LAST week, I received a call from an old friend in England. He’s thinking of going for a faraway vacation with his family and there are a few countries on his list of potential destinations. Therefore, no flights and hotel rooms have been booked yet. This friend keeps himself up-to-date on the news around the world – more so now that he’s planning to go on a vacation – and upon learning that I had been appointed as the Chairman of Tourism Malaysia, he made that call to me while considering adding ‘Malaysia’ into his list.
After all the pleasantries, he asked me this: “Is it safe for us to be in Malaysia?”
I was stumped. My brows furrowed. Despite my decades in the legal profession, where arguing and quick retorts are a big part of business, it took me a couple of seconds – and that’s a long time! – before I managed to muster a dignified reply to him on behalf of this beloved country.
Now, to the average Malaysian the first reaction would be something like: “Of cooouurse! No problem at all lahh! Don’t worry…. come come! I can show you around…” while feeling good at doing a service to the country and immediately thinking of places of interest that family of tourists can be taken to… or at least suggest them to go themselves.
Me, I gave him a similar answer as a friend and in my capacity as an official of Malaysia’s tourism authority while at the same time feeling very concerned at the reasons for his asking such a question to me. He didn’t have to explain it to me… I know why – it’s all those very unpleasant things, to put it mildly, that we have been publicising to the world about ourselves. I don’t have to mention it in detail; you know what they are since you can read about them in the media every other day.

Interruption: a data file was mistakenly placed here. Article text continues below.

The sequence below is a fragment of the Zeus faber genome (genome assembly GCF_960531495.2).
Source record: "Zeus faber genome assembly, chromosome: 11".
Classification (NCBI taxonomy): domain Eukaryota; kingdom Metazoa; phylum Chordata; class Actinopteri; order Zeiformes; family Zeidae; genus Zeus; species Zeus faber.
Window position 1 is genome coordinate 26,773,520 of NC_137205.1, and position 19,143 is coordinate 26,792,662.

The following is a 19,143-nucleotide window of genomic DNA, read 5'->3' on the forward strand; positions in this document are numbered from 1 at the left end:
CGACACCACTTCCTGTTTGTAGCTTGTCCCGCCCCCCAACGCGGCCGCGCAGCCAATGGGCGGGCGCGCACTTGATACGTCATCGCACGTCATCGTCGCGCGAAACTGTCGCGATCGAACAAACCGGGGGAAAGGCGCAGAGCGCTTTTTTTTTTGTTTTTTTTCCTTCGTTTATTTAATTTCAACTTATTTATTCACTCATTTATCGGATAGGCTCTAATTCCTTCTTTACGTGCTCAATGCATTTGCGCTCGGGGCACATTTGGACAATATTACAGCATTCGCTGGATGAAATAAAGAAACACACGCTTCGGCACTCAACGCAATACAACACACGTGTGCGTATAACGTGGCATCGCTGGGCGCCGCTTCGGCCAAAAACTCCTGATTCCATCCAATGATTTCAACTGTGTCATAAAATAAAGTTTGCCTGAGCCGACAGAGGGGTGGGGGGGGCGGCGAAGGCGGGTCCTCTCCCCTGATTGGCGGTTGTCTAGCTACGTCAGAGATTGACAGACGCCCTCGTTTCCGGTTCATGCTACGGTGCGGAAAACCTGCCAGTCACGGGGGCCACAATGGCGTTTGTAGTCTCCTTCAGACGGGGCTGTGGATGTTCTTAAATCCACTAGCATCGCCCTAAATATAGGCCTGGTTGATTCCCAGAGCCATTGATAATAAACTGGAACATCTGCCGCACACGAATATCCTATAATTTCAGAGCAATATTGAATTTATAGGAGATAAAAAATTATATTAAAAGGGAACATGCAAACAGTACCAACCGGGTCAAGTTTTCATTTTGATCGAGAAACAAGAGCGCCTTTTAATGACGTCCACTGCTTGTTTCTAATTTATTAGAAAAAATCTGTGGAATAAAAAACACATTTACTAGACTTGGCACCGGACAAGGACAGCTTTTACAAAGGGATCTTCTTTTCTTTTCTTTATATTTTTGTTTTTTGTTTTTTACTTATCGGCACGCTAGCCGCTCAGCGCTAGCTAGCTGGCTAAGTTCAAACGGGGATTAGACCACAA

Now, I’m not wishing that we remain taciturn about the not-so-nice things that happen in our country and only publish the ‘nice’ stories all the time, everywhere. That would make us no better than, say, North Korea! We’d be kidding ourselves! But we can certainly strike a good balance of them, can’t we?
You see, if you tell a friend that you had caught a big, venomous snake yourself inside your house and no one was injured in the incident, your friend would express his relief and congratulate you for your heroic act. You could invite him over for tea and show to him in which room you had discovered the slithery thing and how you heroically captured it, and he’d gladly take up the offer… no questions asked.
But if you contact your friend every week to tell him about a different snake being captured in your house each time, he’d definitely not want to drop by your house, ever! While you sit at home and pride yourself in being a good snakecatcher, you might never find out why that friend never drops by your house, despite your repeated invitations.
That’s what I observe has been happening to Malaysia. We may thump our chests for arresting suspected hardcore criminals, terrorists, pirates and religious extremists, and even successful convictions and sentencing of them – and congratulate ourselves for those while getting a lot more praises from our neighbours and faraway countries.
But if we keep on publicising such stories, thanks in part to such crooks keep appearing in different guises, we may inadvertently and singlehandedly kill our tourism industry, which is among the country’s top income earner.